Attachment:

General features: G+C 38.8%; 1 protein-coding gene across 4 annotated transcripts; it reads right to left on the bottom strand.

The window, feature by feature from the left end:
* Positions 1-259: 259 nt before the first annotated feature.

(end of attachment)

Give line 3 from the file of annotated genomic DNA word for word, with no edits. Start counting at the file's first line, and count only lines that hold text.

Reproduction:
* Positions 1-259: 259 nt before the first annotated feature.